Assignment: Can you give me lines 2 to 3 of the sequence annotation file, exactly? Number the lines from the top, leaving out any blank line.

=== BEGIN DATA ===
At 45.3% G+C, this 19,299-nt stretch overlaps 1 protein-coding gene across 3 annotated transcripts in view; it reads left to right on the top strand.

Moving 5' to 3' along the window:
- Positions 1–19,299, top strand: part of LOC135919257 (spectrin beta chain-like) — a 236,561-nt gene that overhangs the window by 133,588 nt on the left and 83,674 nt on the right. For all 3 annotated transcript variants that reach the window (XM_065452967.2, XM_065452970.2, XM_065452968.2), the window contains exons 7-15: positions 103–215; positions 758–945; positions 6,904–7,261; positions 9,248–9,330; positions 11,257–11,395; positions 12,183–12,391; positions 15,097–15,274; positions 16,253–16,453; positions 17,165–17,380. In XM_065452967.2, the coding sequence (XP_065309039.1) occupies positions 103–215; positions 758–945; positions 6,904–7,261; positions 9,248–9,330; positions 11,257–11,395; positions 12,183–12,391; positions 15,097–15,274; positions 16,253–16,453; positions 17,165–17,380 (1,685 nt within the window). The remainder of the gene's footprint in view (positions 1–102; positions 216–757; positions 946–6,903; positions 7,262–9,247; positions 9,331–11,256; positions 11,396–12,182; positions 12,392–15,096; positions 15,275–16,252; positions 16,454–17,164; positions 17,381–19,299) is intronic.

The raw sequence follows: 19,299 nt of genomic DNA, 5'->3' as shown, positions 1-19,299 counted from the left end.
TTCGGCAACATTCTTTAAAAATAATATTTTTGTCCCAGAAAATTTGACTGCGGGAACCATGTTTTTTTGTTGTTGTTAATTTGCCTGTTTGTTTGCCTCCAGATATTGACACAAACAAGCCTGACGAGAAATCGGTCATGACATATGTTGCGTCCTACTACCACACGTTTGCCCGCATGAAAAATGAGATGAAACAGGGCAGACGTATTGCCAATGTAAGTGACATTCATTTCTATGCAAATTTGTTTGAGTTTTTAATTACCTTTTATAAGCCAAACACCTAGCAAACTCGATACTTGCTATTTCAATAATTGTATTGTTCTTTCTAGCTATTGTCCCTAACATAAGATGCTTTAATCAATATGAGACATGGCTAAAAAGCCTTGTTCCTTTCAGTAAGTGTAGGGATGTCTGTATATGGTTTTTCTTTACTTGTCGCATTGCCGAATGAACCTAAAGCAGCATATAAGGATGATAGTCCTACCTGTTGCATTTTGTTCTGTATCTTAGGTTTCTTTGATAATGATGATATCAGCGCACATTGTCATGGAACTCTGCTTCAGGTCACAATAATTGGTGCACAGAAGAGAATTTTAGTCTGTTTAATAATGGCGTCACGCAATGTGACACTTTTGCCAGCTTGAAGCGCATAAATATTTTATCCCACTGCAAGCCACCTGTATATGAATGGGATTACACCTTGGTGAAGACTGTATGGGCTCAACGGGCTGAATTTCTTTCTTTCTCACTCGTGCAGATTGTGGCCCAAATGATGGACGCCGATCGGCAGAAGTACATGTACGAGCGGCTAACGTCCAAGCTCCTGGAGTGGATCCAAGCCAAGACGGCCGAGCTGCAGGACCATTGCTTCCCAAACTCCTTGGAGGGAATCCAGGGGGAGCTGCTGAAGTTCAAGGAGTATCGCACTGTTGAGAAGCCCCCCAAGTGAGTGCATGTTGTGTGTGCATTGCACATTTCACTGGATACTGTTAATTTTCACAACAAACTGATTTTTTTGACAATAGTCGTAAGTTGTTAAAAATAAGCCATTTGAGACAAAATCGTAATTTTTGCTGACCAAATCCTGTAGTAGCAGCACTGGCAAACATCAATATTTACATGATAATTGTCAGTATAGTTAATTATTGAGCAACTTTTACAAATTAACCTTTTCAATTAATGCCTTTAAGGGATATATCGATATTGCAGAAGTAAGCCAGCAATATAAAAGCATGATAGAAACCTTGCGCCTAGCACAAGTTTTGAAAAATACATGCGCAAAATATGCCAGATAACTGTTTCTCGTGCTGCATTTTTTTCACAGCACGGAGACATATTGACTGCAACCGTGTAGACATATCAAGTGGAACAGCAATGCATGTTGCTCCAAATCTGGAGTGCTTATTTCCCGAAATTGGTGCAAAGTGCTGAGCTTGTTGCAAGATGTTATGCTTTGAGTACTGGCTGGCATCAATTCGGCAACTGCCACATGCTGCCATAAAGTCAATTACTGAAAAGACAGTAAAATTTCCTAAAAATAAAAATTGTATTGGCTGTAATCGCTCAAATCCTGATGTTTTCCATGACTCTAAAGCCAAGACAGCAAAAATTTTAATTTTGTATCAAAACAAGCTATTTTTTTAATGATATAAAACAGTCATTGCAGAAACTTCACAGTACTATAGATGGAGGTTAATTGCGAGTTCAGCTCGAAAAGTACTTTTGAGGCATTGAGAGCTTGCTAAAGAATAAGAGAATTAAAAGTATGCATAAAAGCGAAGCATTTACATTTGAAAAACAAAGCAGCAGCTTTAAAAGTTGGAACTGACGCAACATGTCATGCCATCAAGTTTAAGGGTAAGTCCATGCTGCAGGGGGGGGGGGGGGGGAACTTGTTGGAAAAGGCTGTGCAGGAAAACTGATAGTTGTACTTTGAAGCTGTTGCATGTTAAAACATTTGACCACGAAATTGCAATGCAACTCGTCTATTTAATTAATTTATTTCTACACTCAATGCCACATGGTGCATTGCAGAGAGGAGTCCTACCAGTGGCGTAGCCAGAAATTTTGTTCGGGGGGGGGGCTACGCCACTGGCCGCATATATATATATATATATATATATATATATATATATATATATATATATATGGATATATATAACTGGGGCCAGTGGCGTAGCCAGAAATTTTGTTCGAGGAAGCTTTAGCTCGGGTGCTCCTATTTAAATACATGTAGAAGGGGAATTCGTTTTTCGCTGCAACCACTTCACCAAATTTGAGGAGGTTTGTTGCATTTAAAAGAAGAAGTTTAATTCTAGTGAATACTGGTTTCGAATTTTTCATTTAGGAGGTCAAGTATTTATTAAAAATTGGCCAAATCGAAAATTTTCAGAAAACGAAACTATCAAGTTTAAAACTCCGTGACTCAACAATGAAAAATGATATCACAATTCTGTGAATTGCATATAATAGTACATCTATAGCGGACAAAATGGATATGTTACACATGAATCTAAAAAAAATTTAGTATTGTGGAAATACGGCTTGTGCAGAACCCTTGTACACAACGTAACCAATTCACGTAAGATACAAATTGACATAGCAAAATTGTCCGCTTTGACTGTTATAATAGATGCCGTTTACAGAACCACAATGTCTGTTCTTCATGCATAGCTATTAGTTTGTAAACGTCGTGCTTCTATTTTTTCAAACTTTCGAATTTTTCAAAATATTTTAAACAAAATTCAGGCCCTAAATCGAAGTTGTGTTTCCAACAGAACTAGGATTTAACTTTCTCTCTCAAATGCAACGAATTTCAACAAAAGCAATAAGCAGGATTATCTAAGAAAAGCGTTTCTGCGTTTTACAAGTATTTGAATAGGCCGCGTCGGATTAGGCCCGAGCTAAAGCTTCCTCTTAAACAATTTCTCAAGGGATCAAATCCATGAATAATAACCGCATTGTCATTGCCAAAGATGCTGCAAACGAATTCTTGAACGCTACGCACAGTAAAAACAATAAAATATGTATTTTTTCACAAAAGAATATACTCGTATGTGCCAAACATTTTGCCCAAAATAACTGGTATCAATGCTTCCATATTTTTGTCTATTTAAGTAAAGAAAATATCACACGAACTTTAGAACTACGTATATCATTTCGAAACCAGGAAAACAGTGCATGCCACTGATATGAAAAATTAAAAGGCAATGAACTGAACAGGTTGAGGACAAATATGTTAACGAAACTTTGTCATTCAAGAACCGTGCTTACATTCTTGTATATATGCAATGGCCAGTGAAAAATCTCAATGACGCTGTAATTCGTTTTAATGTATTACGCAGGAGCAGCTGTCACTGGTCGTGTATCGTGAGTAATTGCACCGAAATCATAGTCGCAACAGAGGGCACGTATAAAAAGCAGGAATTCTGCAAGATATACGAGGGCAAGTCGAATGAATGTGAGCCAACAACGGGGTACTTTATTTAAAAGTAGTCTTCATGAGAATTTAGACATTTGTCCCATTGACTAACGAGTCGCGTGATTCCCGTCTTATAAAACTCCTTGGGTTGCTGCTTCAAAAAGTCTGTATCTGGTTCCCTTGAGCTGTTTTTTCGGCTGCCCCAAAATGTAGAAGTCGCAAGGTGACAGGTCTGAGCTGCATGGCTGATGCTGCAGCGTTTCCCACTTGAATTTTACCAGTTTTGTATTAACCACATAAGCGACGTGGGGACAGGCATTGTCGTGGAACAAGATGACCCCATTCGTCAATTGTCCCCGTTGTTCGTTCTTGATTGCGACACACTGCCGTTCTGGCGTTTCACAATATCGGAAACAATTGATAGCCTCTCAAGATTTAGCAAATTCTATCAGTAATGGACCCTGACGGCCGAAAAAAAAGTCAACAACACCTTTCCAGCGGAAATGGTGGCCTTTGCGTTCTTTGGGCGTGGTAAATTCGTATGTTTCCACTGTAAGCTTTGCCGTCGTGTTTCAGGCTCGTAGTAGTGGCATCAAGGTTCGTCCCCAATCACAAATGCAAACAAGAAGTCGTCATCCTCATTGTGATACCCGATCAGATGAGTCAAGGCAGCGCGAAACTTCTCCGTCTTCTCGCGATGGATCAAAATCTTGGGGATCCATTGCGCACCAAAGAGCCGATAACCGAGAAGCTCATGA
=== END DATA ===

Moving 5' to 3' along the window:
- Positions 1–19,299, top strand: part of LOC135919257 (spectrin beta chain-like) — a 236,561-nt gene that overhangs the window by 133,588 nt on the left and 83,674 nt on the right. For all 3 annotated transcript variants that reach the window (XM_065452967.2, XM_065452970.2, XM_065452968.2), the window contains exons 7-15: positions 103–215; positions 758–945; positions 6,904–7,261; positions 9,248–9,330; positions 11,257–11,395; positions 12,183–12,391; positions 15,097–15,274; positions 16,253–16,453; positions 17,165–17,380. In XM_065452967.2, the coding sequence (XP_065309039.1) occupies positions 103–215; positions 758–945; positions 6,904–7,261; positions 9,248–9,330; positions 11,257–11,395; positions 12,183–12,391; positions 15,097–15,274; positions 16,253–16,453; positions 17,165–17,380 (1,685 nt within the window). The remainder of the gene's footprint in view (positions 1–102; positions 216–757; positions 946–6,903; positions 7,262–9,247; positions 9,331–11,256; positions 11,396–12,182; positions 12,392–15,096; positions 15,275–16,252; positions 16,454–17,164; positions 17,381–19,299) is intronic.